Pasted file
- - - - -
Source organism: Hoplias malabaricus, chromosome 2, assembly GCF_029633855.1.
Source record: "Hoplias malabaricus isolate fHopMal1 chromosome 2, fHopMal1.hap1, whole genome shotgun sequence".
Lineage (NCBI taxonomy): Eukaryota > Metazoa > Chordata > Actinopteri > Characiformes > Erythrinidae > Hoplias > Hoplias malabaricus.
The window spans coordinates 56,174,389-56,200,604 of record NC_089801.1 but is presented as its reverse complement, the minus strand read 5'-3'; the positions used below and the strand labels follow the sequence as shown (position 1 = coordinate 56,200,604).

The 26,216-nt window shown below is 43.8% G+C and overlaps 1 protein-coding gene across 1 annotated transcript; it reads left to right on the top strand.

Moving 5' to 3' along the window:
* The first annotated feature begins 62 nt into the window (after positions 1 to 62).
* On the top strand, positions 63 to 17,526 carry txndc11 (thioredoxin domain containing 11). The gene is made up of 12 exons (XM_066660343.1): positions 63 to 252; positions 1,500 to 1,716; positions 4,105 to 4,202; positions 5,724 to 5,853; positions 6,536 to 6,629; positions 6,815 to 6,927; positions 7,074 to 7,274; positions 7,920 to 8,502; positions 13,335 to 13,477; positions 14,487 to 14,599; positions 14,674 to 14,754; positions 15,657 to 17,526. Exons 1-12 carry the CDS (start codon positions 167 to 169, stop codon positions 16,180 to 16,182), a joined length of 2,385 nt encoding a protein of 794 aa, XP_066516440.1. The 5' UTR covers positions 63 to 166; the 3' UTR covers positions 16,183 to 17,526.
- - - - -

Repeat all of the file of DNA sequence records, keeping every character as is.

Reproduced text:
Source organism: Hoplias malabaricus, chromosome 2, assembly GCF_029633855.1.
Source record: "Hoplias malabaricus isolate fHopMal1 chromosome 2, fHopMal1.hap1, whole genome shotgun sequence".
Lineage (NCBI taxonomy): Eukaryota > Metazoa > Chordata > Actinopteri > Characiformes > Erythrinidae > Hoplias > Hoplias malabaricus.
The window spans coordinates 56,174,389-56,200,604 of record NC_089801.1 but is presented as its reverse complement, the minus strand read 5'-3'; the positions used below and the strand labels follow the sequence as shown (position 1 = coordinate 56,200,604).

The 26,216-nt window shown below is 43.8% G+C and overlaps 1 protein-coding gene across 1 annotated transcript; it reads left to right on the top strand.

Moving 5' to 3' along the window:
* The first annotated feature begins 62 nt into the window (after positions 1 to 62).
* On the top strand, positions 63 to 17,526 carry txndc11 (thioredoxin domain containing 11). The gene is made up of 12 exons (XM_066660343.1): positions 63 to 252; positions 1,500 to 1,716; positions 4,105 to 4,202; positions 5,724 to 5,853; positions 6,536 to 6,629; positions 6,815 to 6,927; positions 7,074 to 7,274; positions 7,920 to 8,502; positions 13,335 to 13,477; positions 14,487 to 14,599; positions 14,674 to 14,754; positions 15,657 to 17,526. Exons 1-12 carry the CDS (start codon positions 167 to 169, stop codon positions 16,180 to 16,182), a joined length of 2,385 nt encoding a protein of 794 aa, XP_066516440.1. The 5' UTR covers positions 63 to 166; the 3' UTR covers positions 16,183 to 17,526.